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lows approval ratings for the u.s. president, mr. trump, at historic lows. a new "the washington post," abc news poll has him at just 36%. this is the lowest six month approval rating of any president going back 70 years. elsewhere, a vote on republican replacement for obamacare has been postponed after a health emergency for a top senator. john mccain is recovering at home after surgery to remove a blood clot with two republican senators already saying they won't support the bill they need to have everyone else healthy enough, everyone else has to be healthy enough to show up to get this vote passed nbc's kelly o'donnell reports. >> reporter: for a second day, the president played host to world class golf at his bed minister club. but his shot at repealing the health care law is on hold, and
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delivering on his pledge, uncertain. that's a boost to protesters near the president's property. the delay follows unexpected surgery for senator john mccain who had a blood clot removed he is doing well, but must remain in arizona this week. >> i believe as soon as we have a full contingent of senators that we'll have that vote. it is important we do so. >> senate republicans are struggling among themselves. divided over scope of insurance reforms and proposed medicaid cuts. >> they're about 8 to 10 republican senators that have serious concerns about this bill, so at the end of the day i don't know whether it will pass. >> reporter: new abc "the washington post" poll out today shows president trump with the lowest approval rating at si months of any president in 70 years. at 36% on twitter, the president
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rounded that up, claiming almost 40% is not bad at this time. one drag on his standing, russian election interference probe. today, the president could watch his defense times five on morning tv. >> the meeting and what took place at the meeting, based on all the information you said is not a violation of any law, statute or code. >> reporter: his personal attorney jay sekulow argued the campaign broke no laws when donald trump jr. and others met with russian lawyer and lobbyist who offered information against clinton. >> i wonder why the secret service if this was nefarious, why the secret service allowed these people in. >> reporter: senate intelligence committee wants to know if the latest smoke leads to fire. >> i want to hear from everyone in that meeting and get their version of the story as well as i think we may find out there may have been other meetings as well we don't know that yet >> let's get the view of the
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global intelligence unit mike, good to see you. i've always had this concern as a lot of people that the president is getting distracted by russia, by his own popularity ratings, by stuff that america doesn't care about in terms of ultimately, cares about economic growth, regulation, infrastructure spending, changing the way financials are looked at. is the president despite this noise getting on with things and making progress? >> the thing for trump, what he is most valuable is his signature signing into law trouble is he hasn't got many across his desk to put his signature on and send it on. he is desperate to get the health care bill signed, but it isn't in front of him yet, so he can't do anything. >> is the health care bill as has been portrayed the key to unlocking greater battles on the budget, on tax cuts and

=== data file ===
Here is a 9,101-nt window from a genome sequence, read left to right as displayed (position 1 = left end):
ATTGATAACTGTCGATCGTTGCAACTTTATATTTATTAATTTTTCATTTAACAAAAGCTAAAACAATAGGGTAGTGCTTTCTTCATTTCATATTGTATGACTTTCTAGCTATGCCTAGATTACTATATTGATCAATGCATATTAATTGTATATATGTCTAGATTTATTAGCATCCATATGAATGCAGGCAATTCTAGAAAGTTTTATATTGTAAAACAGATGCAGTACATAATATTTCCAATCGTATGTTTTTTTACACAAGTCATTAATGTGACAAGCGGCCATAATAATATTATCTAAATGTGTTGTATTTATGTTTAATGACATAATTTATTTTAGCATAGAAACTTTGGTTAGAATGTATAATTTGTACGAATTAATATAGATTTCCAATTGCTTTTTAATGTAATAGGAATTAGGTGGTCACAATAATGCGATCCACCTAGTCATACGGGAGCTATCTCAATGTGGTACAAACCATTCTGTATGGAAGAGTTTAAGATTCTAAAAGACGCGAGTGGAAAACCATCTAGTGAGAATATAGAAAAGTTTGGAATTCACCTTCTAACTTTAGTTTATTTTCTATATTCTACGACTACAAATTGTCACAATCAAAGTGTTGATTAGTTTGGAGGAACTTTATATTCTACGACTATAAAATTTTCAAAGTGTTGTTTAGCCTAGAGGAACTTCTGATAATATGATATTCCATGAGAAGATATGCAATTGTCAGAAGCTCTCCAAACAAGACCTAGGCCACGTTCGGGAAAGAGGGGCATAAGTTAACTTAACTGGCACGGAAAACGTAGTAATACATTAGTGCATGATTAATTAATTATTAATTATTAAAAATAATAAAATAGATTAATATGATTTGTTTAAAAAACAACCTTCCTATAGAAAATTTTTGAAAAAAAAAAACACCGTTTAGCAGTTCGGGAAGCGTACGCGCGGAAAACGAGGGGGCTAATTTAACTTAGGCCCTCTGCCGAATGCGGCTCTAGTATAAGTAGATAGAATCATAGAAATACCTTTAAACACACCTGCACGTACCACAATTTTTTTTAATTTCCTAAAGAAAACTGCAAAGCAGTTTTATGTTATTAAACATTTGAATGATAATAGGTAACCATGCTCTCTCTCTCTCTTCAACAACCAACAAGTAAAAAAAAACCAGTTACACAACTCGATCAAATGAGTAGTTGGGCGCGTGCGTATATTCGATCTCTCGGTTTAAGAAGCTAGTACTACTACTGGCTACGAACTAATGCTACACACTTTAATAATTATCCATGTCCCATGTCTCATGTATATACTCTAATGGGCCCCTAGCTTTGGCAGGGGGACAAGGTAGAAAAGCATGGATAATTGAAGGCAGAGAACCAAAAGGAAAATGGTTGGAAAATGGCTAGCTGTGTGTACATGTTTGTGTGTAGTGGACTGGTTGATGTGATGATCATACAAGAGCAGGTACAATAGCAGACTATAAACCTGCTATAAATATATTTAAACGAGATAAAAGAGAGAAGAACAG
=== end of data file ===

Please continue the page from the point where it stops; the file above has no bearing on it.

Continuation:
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reinvigorating u.s. taxes, is it that key can the other things happen without a health care bill >> they can't, but that's because of the way the republicans chose to go about it they picked health care as the first battle to fight. this is where it gets technical. they need in the senate to get legislation through, normally need 60 votes. otherwise they can't get it without some democrats' help then you can use reconciliation, you can pass with simple majority trouble is you can only do that twice in a year. they decide to use it on health care and the tax bill. for the mexic they're not getting anywhere with health care this is stopping so much. >> without too much detail about senator mccain's health, he is a major critic of the president as well when he is back to fighting fitness and wish him speedy
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recovery, is he going to be supporting the president on this >> we don't know what mccain will do on the senate bill yet but the trouble is that mitch mcconnell, senate leader, can't get it through until mccain signs on the assumption he is going to it could potentially work to mcconnell's benefit, he can do frantic lobbying of other senators, others with doubts about how it will work. >> how is the withdraw to medicaid with trump supporters work, one thing we pondered on this side of the atlantic. you would think core voters think he can do no wrong, but many votes for that medical support, i wonder how it plays out. >> it is a paradox also depends on the extent you think it has been properly explained to americans who stand to lose. >> they're not brexit.
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>> i am not sure that level of detail wins out. most of us reading the senate -- understanding what that is for the health insurance. >> political calendar moves on pace, and everyone is thinking mid terms next year. in terms of that, is this the time when they start distancing from trump it is tricky and say i have taken one of your benefits but you should vote for me. >> we're going to see a range of different strategies from different congressmen depending where their state is on americans using medicaid, on the assumption the health care bill